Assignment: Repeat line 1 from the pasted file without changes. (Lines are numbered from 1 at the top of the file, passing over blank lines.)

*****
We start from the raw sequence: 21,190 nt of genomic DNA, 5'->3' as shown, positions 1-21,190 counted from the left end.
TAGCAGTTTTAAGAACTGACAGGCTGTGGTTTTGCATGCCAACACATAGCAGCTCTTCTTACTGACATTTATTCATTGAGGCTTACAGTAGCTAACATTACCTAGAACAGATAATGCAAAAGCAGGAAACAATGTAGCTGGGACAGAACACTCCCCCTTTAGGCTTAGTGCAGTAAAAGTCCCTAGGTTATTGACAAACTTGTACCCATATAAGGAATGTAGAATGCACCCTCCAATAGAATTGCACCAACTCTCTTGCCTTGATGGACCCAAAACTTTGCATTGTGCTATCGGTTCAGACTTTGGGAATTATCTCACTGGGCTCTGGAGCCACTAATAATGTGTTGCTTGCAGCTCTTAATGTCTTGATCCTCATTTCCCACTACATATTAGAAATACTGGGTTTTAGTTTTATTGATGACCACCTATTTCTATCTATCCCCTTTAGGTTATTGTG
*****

We start from the raw sequence: 21,190 nt of genomic DNA, 5'->3' as shown, positions 1-21,190 counted from the left end.